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On Feb. 14, 2008, The Christian Post carried a brief article -- since then removed from the site -- announcing, "Website Carrying Christian Study Resources Launches."
The Foundation for Christian Studies, a group dedicated to the study of Christian study and values, went digital on Thursday, launching the website www.studychristianity.org.
The new website offers a comprehensive doctrinal study program, downloadable theological essays, interactive discussion forums, and online stores for Christian books, music, and art, according the organization's director, Eric Shuster.
He said the purpose of his group is to deliver easy to understand and use Christian study content and interactive discussion platforms for people around the world, regardless of theological differences.[...]
- Source: Website Carrying Christian Study Resources Launches, The Christian Post, Feb. 14, 2009 [Article no longer online]
We think the article was removed precisely because of "theological differences."
An editorial at the site, titled, "Catholic to LDS" explains:
The Executive Director and Founder of the Foundation for Christian Studies is Eric Shuster, who along with his wife Marilyn, left the rich and beautiful traditions of the Catholic faith to become members of the Church of Jesus Christ of Latter-day Saints in 1989.
In another editorial post, titled 'Apologetics', the site operator explains that FCS closely aligns itself with the Church of Jesus Christ of Latter-day Saints -- the Mormon Church.
He subsequently launches into a half-baked explanation as to why the site won't engage in apologetics in favor of the 'LDS convention of Christianity." Instead, it links to five websites operated by Mormons.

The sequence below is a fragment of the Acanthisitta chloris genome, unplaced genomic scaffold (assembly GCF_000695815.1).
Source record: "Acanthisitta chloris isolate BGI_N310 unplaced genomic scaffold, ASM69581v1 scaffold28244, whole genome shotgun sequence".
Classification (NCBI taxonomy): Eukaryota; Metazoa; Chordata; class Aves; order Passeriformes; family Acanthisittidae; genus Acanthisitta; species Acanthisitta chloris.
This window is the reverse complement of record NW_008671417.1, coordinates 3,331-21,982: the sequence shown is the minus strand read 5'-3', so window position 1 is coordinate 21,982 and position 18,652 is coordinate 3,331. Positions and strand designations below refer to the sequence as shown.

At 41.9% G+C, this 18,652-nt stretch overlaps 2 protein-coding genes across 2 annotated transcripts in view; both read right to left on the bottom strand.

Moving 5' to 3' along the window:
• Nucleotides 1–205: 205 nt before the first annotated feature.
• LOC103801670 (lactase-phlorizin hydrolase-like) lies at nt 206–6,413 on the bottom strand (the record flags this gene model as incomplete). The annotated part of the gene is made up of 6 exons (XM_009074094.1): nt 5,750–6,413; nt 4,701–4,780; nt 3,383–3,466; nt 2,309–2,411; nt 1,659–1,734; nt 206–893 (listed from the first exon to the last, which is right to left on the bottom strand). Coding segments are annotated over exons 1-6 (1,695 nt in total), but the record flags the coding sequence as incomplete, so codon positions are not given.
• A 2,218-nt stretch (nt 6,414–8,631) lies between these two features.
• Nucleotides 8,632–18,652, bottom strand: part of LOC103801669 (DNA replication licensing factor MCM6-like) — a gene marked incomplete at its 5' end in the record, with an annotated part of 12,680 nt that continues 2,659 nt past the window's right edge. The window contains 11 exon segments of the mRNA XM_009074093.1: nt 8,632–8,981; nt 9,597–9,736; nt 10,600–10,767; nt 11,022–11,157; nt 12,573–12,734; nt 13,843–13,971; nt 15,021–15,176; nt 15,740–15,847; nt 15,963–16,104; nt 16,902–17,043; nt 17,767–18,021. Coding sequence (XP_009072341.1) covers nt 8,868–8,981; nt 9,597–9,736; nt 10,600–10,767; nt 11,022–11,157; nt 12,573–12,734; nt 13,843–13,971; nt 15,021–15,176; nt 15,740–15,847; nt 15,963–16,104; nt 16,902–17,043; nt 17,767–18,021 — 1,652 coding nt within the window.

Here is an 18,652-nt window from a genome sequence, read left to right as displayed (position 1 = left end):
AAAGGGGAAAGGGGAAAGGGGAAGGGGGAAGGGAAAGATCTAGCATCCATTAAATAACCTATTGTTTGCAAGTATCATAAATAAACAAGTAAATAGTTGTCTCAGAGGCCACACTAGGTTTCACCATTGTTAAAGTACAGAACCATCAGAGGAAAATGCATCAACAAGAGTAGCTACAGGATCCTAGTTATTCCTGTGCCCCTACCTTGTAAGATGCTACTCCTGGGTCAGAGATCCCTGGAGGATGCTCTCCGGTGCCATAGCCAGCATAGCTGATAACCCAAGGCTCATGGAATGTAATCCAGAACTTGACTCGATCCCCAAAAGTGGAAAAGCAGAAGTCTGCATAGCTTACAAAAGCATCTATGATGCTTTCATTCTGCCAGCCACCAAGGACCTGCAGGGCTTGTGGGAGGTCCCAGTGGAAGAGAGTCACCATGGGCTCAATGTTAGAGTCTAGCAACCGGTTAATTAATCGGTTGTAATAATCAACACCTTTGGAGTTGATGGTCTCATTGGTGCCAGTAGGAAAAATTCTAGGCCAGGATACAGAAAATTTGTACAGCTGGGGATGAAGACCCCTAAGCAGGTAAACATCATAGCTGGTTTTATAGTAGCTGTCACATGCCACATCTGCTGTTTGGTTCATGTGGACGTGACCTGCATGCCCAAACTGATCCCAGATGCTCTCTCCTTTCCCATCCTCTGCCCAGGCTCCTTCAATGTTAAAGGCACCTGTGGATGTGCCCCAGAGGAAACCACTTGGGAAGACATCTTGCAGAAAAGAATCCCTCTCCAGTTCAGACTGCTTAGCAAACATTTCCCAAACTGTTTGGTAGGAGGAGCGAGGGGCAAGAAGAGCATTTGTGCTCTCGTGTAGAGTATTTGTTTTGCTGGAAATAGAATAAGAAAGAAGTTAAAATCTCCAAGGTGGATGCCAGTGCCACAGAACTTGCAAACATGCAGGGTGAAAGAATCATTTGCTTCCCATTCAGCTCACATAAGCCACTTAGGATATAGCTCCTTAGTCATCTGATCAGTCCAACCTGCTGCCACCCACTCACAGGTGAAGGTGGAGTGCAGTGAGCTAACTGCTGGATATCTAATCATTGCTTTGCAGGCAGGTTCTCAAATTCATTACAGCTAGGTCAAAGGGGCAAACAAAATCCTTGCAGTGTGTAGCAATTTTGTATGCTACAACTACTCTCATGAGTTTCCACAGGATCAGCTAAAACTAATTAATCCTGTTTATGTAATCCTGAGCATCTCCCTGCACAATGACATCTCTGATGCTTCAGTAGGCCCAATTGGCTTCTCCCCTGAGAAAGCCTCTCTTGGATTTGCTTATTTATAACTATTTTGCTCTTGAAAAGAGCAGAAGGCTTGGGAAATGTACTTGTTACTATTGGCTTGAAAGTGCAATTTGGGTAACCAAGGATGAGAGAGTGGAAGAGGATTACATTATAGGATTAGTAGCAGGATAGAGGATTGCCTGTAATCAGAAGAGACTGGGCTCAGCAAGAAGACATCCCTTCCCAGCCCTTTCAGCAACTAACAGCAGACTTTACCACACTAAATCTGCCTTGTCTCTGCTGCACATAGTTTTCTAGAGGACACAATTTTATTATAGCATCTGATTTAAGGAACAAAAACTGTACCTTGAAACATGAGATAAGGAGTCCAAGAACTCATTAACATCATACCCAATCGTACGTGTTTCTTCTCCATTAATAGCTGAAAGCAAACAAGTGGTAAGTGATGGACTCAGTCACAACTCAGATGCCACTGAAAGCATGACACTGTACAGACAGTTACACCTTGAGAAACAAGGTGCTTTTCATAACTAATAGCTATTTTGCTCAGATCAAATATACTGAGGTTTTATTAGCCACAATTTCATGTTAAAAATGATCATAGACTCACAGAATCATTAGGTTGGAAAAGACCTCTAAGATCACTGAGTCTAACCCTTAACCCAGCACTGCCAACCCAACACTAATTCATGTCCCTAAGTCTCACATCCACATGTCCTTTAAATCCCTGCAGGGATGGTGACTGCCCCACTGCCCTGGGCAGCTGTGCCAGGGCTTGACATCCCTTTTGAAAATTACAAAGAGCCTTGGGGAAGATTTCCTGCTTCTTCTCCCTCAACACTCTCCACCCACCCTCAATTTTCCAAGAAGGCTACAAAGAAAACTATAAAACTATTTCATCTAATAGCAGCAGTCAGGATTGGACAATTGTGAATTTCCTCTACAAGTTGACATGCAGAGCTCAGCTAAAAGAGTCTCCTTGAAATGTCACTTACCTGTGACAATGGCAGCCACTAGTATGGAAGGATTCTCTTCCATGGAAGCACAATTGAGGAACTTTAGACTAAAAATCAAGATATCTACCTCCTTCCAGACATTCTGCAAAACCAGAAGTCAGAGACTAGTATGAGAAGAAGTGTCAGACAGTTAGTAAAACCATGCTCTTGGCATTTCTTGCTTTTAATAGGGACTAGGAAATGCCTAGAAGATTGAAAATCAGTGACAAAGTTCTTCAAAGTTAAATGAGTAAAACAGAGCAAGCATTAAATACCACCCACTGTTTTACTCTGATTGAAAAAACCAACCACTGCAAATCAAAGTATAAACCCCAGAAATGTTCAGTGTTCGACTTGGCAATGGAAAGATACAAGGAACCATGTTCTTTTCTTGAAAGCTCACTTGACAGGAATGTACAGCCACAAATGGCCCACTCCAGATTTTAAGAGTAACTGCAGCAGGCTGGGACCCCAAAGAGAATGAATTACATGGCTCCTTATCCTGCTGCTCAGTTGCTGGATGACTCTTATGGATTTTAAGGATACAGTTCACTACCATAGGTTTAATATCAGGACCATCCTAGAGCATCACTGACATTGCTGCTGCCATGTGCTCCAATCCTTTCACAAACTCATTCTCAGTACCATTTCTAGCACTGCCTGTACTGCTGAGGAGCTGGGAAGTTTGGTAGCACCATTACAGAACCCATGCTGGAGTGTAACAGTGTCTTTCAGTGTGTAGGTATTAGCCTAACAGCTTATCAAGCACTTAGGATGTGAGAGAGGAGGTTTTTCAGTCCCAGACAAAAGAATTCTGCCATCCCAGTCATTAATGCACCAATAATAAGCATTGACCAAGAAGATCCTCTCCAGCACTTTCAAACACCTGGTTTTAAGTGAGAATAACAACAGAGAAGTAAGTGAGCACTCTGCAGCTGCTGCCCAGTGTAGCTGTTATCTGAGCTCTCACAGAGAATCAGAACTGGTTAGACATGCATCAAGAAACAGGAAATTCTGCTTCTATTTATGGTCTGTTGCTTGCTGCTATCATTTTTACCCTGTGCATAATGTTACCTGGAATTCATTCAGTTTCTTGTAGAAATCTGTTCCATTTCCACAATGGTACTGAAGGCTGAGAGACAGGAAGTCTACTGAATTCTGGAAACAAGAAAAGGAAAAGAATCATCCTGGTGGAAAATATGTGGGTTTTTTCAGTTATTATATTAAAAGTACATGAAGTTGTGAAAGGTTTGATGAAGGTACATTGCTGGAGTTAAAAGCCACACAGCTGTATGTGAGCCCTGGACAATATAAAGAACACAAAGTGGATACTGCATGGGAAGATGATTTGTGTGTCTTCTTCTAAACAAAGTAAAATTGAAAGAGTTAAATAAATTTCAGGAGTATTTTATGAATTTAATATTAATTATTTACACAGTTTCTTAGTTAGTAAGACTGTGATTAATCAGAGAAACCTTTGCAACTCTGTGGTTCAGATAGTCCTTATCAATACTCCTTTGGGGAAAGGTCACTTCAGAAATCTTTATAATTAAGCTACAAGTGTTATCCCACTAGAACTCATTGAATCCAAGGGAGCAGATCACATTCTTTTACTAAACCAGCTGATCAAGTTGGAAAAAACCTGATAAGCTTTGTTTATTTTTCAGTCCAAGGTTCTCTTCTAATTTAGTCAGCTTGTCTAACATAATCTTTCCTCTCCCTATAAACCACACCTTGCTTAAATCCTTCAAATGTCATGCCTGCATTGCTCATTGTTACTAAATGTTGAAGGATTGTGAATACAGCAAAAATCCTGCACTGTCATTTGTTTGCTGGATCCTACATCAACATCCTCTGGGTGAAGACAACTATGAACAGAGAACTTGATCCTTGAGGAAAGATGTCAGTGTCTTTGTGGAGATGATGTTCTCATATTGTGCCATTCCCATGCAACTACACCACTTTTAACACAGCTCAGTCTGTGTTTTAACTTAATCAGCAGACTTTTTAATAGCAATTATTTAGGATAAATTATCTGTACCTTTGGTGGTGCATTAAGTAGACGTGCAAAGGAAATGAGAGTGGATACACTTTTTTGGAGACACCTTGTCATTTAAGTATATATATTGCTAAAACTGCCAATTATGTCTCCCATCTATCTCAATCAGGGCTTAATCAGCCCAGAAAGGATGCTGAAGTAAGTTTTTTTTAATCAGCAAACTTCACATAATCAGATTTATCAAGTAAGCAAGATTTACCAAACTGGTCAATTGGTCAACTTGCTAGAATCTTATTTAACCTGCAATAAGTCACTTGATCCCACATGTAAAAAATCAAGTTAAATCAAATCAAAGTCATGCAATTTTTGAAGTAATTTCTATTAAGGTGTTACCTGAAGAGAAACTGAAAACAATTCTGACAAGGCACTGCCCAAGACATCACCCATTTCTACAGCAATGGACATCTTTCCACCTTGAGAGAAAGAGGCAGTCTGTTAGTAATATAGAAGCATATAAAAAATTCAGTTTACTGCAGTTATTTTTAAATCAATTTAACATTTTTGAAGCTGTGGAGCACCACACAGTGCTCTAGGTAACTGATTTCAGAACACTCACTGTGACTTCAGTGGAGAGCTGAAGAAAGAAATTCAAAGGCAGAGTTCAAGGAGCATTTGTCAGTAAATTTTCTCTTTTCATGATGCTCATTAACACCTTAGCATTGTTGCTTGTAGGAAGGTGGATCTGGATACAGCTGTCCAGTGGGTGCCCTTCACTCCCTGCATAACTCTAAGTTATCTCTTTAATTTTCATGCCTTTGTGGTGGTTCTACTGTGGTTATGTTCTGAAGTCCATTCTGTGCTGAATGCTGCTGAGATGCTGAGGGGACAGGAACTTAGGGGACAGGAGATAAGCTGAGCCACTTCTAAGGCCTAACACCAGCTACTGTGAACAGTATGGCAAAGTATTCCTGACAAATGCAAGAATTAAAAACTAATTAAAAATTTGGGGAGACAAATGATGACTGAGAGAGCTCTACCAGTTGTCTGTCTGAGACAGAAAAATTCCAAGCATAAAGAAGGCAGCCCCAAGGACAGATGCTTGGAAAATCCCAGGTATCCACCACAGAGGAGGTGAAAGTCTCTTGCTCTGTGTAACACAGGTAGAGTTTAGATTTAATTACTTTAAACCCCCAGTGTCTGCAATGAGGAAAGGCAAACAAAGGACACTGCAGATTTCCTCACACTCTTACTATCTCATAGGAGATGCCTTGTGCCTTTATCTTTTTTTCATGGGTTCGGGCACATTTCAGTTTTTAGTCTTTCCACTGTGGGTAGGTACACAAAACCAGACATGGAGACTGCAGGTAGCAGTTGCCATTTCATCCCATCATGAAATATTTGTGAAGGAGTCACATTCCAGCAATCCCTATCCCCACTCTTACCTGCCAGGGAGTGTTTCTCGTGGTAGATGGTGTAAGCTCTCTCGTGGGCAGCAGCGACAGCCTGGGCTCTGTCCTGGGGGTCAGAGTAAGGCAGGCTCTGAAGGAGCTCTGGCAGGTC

A post titled, "Christian Defined" concludes by saying:
It is the hope and prayer of the FCS that the Christian world can unite on the simple principle of allowing everyone who claims Jesus Christ as their Savior to be respectfully referred to as a Christian without caveats. We can peacefully and considerately coexist as brothers and sisters in Christ, while ascribing to different Christian beliefs and church affiliations.
The problem with that approach is that it fails to first define Jesus Christ. Once you do so -- in this case from both a Christian and a Mormon perspective -- you can see that it is illogical and incorrect to suggest that anyone who merely claims to follow Jesus should be considered a Christian.
You will see that there are many fundamental and irreconcilable differences between historic, biblical Christianity and Mormonism -- differences that make it impossible to suggest that both can claim to follow the same Jesus Christ.
The Mormon Church has long tried to pass itself of not just as a Christian denomination, but as the only true expression of the Christian faith -- presenting what it claims to be the 'restored Gospel' in which Bible teachings and practices, allegedly lost in an as yet undocumented 'apostacy,' have been restored. Hence it is not surprising that its followers are similarly confused.
It is clear that a lot of work went into the building of the 'Foundation for Christian Studies' website. Unfortunately, those who visit the site won't be offered what the site's domain name promises: an opportunity to study Christianity.
Instead, we consider the site to be deceptive in the way it misrepresents itself. Were Christians to set up a similar site titled, 'Mormon Studies' -- using Mormon symbolism, terminology and teachings while presenting Biblical-sound Christian teachings, Mormons would object as well.
To those interested in learning more about Christianity we suggest these resources as starting points:
• Crucial Questions -- GotQuestions.org
• Multimedia Bible studies -- Xenos.org
• An introduction to Christian belief -- Bible.org
For more information regarding the LDS Church, see our collection of research resources on the scriptures, teachings and practices of the Mormon Church
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